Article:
by Carol Geiger
TransCanada has begun construction of the southern Keystone XL in Oklahoma and Texas. While they tried to keep it quiet, the Tar Sands Blockade is there to greet them.
TransCanada is carelessly moving forward with construction and trying to keep it quiet. Important legal cases are still pending regarding their use of eminent domain, and they have failed to conduct environmental review of the southern Keystone XL pipeline route.
TransCanada plans to clear-cut countless acres of East Texas forest in order to pipe tar sands oil across rivers, streams and land that many landowners are claiming was seized via an abuse of eminent domain and contract fraud—all to export oil overseas.
TransCanada’s last pipeline spilled 12 times in its first 12 months of operation. During a summer of record heat, and an unprecedented drought, the last thing Texas needs is a tar sands pipeline that could ruin valuable water supplies with toxic oil spills.
In order to halt the onslaught of this international company’s plans to pillage their way across the landscape of the great state of Texas, we have learned that the Tar Sands Blockade, a grassroots-led campaign using non-violent civil disobedience, has initiated a plan to stop construction of the southern leg of the Keystone XL pipeline. They have organized landowners, environmentalists, tea partiers, occupiers and more to stop this disaster-in-the-making in imaginative ways.
Here’s Tar Sands Blockage live blog post:
“TransCanada is putting families that wanted nothing to do with this pipeline in harm’s way,” said Ron Seifert, Tar Sands Blockade spokesperson. “Since our leaders and representatives will do nothing to protect our friends and neighbors, the Tar Sands Blockade is calling for people everywhere to join us and defend our local communities from a multinational bully.”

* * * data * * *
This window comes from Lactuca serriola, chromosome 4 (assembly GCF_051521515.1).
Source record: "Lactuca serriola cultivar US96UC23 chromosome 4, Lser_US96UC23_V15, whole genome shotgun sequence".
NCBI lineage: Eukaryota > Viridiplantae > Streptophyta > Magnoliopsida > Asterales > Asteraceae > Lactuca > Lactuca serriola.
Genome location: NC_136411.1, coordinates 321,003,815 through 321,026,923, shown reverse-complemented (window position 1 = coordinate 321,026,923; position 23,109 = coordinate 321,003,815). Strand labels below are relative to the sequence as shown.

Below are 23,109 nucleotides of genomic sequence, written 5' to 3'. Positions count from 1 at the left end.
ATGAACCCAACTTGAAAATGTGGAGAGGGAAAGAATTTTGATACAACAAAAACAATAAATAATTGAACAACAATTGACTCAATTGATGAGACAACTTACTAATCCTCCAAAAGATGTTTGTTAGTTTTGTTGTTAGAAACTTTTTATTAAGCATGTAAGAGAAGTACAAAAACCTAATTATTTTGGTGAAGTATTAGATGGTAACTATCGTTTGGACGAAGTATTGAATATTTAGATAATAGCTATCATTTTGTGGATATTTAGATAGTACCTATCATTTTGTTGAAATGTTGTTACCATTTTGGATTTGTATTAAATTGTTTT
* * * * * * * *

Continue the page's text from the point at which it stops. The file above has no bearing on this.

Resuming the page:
The message remains clear, people across the political spectrum, from Tea Partiers to environmentalists are uniting to TransCanada that while this project has started, we will not allow it to be finished.
“In the midst of record heat and drought, this just adds insult to injury,” says Bill McKibben, founder of 350.org. “More risk, more carbon, more heat—all the things farmers and ranchers don’t need.” This is a risk we can’t afford to take.
Planned events today include actions in Dallas and Houston, Texas, and Cushing, Oklahoma, in solidarity with landowners who say TransCanada has bullied and manipulated them through the use of eminent domain for private gain. Stay tuned for more breaking updates as this story unfolds.
“TransCanada lied to me from day one,” says Susan Scott, a local landowner in East Texas whose land was expropriated. “I worked 37 years for my farm, and TransCanada believes it is entitled to a piece of my home.”
Organizers with the Tar Sands Blockade are taking a stand, demonstrating their commitment to protect the public’s health, safety and constitutional rights, and to preserve the integrity of the environment that supports local communities across the region.
Plans to integrate the proposed southern segment the existing Keystone system would allow extractors in Canada to transfer a toxic tar sands slurry directly to the export market in the Gulf Coast. This expansion of the petrochemical industry will pad the pockets of Gulf Coast refineries–operating in a foreign trade zone to escape state and federal taxes–while endangering hundreds of communities between Cushing, OK and Port Arthur, TX.
The Blockade is proud to be a part of the burgeoning Summer of Solidarity direct actions against fossil fuel extraction across the nation. Residents defending against mountaintop removal coal strip-mining in West Virginia, hydraulic fracturing (fracking) in Ohio, Pennsylvania, and New York, as well as coal exportation from Montana are confronting abuse and contamination on the part of dirty energy industries operating in their communities.
Watch this video of a Texas Landowner halting TransCanada surveyors in their tracks: